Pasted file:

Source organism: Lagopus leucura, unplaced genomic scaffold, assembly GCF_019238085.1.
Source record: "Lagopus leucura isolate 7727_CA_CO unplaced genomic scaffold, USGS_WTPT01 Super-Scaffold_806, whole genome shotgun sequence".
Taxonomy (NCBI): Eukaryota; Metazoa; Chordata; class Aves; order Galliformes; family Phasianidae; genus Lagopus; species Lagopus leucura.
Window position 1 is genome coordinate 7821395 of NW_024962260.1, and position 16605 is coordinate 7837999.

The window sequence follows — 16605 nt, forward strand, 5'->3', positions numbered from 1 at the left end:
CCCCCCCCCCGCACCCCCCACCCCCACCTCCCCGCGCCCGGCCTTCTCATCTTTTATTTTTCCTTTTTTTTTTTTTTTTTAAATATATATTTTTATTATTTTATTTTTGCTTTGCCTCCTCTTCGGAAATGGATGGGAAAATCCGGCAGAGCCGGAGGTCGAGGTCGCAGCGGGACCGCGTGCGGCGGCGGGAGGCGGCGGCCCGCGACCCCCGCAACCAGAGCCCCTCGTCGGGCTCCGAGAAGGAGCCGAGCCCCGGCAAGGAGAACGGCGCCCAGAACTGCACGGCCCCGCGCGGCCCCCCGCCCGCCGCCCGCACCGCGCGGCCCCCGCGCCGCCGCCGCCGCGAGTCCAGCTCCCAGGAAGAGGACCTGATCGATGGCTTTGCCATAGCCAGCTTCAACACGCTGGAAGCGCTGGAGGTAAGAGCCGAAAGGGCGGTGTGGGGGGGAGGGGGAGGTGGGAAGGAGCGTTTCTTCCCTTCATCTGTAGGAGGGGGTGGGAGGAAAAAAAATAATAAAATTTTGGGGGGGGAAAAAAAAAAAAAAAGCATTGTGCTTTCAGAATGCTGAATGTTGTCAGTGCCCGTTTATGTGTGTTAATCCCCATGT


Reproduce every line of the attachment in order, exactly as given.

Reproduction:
Source organism: Lagopus leucura, unplaced genomic scaffold, assembly GCF_019238085.1.
Source record: "Lagopus leucura isolate 7727_CA_CO unplaced genomic scaffold, USGS_WTPT01 Super-Scaffold_806, whole genome shotgun sequence".
Taxonomy (NCBI): Eukaryota; Metazoa; Chordata; class Aves; order Galliformes; family Phasianidae; genus Lagopus; species Lagopus leucura.
Window position 1 is genome coordinate 7821395 of NW_024962260.1, and position 16605 is coordinate 7837999.

The window sequence follows — 16605 nt, forward strand, 5'->3', positions numbered from 1 at the left end:
CCCCCCCCCCGCACCCCCCACCCCCACCTCCCCGCGCCCGGCCTTCTCATCTTTTATTTTTCCTTTTTTTTTTTTTTTTTAAATATATATTTTTATTATTTTATTTTTGCTTTGCCTCCTCTTCGGAAATGGATGGGAAAATCCGGCAGAGCCGGAGGTCGAGGTCGCAGCGGGACCGCGTGCGGCGGCGGGAGGCGGCGGCCCGCGACCCCCGCAACCAGAGCCCCTCGTCGGGCTCCGAGAAGGAGCCGAGCCCCGGCAAGGAGAACGGCGCCCAGAACTGCACGGCCCCGCGCGGCCCCCCGCCCGCCGCCCGCACCGCGCGGCCCCCGCGCCGCCGCCGCCGCGAGTCCAGCTCCCAGGAAGAGGACCTGATCGATGGCTTTGCCATAGCCAGCTTCAACACGCTGGAAGCGCTGGAGGTAAGAGCCGAAAGGGCGGTGTGGGGGGGAGGGGGAGGTGGGAAGGAGCGTTTCTTCCCTTCATCTGTAGGAGGGGGTGGGAGGAAAAAAAATAATAAAATTTTGGGGGGGGAAAAAAAAAAAAAAAGCATTGTGCTTTCAGAATGCTGAATGTTGTCAGTGCCCGTTTATGTGTGTTAATCCCCATGT